The reasoning expressed in this quotation leads to the conclusion that a defendant who prior to entering a plea of guilty utilized Section 813-c or 813-g of the former New York Code of Criminal Procedure to raise a Fourth or Fifth Amendment claim by means of a motion to suppress evidence, and who then pressed the claim in the state appellate courts, will not be precluded from raising the claim on an application for federal habeas relief. See United States ex rel. B. v. Shelly, 430 F.2d 215, 217 (2d Cir. 1970); United States ex rel. Molloy v. Follette, 391 F.2d 231, 232 (2d Cir.), cert. denied, 391 U.S. 917, 88 S. Ct. 1812, 20 L. Ed. 2d 658 (1968); United States ex rel. Rogers v. Warden, supra, 381 F.2d at 212-215.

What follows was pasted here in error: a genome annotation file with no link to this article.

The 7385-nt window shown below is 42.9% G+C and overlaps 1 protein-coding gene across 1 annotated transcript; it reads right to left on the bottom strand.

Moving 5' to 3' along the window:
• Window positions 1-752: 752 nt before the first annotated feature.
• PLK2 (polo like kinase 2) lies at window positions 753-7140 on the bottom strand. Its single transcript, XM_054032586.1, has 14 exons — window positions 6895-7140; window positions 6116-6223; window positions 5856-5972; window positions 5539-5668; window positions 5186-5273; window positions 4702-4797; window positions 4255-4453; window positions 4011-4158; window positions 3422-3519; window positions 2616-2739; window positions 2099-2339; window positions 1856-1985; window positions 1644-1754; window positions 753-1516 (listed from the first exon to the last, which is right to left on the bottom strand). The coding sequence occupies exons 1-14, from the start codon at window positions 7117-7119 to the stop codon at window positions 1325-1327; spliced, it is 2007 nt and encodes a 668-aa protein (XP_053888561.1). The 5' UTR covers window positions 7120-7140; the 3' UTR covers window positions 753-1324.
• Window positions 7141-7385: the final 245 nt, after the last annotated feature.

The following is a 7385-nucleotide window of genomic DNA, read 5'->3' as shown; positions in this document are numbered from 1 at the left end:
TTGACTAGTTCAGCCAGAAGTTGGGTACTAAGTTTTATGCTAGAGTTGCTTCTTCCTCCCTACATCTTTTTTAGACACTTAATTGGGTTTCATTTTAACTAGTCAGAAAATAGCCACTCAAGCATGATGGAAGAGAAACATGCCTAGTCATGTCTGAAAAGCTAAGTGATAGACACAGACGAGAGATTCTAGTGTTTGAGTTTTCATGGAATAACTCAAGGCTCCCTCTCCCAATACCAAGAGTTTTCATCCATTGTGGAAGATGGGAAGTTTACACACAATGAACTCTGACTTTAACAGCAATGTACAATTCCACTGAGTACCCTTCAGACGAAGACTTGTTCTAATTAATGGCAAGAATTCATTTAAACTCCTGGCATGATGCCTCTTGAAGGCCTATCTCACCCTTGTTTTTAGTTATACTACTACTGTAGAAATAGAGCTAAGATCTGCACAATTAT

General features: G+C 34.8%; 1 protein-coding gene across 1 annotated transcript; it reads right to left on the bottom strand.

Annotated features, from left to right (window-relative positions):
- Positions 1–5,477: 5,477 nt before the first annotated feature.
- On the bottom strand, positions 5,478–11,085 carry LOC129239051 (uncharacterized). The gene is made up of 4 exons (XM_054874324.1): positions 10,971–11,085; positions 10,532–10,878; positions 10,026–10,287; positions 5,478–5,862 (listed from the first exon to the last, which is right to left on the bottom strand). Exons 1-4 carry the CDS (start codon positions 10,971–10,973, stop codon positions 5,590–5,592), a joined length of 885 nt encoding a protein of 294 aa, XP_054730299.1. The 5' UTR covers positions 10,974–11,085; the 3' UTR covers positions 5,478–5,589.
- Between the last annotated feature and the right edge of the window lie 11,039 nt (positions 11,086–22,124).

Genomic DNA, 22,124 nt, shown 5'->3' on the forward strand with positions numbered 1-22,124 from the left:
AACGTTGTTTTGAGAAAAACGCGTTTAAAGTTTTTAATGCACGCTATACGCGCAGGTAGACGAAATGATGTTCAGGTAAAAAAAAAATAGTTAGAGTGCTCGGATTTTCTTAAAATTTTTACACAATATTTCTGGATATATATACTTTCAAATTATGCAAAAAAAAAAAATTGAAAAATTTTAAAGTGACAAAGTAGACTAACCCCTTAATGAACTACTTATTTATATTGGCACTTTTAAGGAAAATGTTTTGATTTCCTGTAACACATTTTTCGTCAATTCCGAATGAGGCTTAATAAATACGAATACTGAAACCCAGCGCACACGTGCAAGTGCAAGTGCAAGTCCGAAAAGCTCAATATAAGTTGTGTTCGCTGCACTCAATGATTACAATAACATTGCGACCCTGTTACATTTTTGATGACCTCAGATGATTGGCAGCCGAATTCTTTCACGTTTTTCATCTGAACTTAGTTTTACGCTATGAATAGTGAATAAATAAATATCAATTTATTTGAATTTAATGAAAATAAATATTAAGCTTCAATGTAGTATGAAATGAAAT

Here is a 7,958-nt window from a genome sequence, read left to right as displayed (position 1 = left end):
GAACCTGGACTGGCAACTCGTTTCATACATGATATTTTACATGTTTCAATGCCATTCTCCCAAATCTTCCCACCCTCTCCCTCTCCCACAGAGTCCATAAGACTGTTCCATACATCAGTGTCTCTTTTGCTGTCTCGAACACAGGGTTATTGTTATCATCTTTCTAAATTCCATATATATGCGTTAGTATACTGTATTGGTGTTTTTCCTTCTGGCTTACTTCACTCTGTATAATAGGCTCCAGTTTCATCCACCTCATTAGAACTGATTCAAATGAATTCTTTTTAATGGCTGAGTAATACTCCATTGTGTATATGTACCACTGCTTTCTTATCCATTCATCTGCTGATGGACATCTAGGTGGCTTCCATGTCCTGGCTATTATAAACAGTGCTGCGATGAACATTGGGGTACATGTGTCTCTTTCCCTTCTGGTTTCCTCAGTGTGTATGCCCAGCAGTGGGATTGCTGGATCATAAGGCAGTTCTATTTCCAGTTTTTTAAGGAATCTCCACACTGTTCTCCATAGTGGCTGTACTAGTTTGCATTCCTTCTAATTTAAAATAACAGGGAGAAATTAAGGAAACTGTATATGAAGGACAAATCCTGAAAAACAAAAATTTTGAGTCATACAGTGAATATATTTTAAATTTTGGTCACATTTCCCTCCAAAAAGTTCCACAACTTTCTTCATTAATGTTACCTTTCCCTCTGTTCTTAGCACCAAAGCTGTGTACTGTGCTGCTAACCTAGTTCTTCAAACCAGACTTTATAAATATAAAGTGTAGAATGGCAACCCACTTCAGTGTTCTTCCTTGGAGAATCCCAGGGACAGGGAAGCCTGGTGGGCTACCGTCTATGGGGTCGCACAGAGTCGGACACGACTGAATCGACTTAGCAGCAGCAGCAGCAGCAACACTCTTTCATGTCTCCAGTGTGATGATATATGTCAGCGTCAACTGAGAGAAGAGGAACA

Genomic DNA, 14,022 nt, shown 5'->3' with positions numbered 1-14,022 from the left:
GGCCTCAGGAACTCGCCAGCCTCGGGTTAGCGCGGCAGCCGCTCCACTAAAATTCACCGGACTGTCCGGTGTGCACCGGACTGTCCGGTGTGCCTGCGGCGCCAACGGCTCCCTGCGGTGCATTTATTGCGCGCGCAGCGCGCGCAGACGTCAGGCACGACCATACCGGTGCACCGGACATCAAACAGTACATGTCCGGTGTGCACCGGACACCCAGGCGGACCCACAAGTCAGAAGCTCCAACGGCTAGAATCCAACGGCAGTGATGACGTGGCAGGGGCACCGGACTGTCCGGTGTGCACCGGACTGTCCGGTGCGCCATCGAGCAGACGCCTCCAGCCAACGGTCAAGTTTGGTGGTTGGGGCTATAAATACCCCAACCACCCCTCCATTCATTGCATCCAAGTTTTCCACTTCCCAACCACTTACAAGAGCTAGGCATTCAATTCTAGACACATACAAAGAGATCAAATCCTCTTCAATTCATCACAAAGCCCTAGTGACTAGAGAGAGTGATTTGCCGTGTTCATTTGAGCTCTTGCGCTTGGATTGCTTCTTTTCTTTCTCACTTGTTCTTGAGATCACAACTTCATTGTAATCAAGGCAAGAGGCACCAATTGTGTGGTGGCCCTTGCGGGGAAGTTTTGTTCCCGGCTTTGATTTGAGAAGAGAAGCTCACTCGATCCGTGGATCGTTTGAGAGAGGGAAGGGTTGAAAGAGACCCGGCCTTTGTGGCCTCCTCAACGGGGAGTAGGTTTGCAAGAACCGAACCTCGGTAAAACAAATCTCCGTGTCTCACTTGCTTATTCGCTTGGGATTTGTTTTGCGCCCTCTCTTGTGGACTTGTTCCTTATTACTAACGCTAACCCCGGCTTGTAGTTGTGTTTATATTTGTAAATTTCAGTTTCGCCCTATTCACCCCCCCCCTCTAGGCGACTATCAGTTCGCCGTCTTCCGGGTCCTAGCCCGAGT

It is conceded in the instant case that prior to entering a plea of guilty petitioner did not make a formal motion to suppress evidence. His motion to dismiss the indictment, however, raised the claims upon which a motion to suppress would have been based and, after the merits of the claims had been determined, it would have been futile to raise them again by a motion to suppress. The courts to which petitioner appealed his conviction apparently treated his motion to dismiss as in effect a motion to suppress. But even if the motion was not so treated, neither the Appellate Division's order affirming the conviction nor the order denying leave to appeal to the Court of Appeals rested on the ground that petitioner had waived the right to appeal his conviction because he had not made a formal motion to suppress prior to entering a plea of guilty, although the prosecution's brief in the Appellate Division had so argued. In the absence of an express affirmance of petitioner's conviction on this ground, he is not barred from presenting to this court the constitutional claims he has already presented twice to the state courts.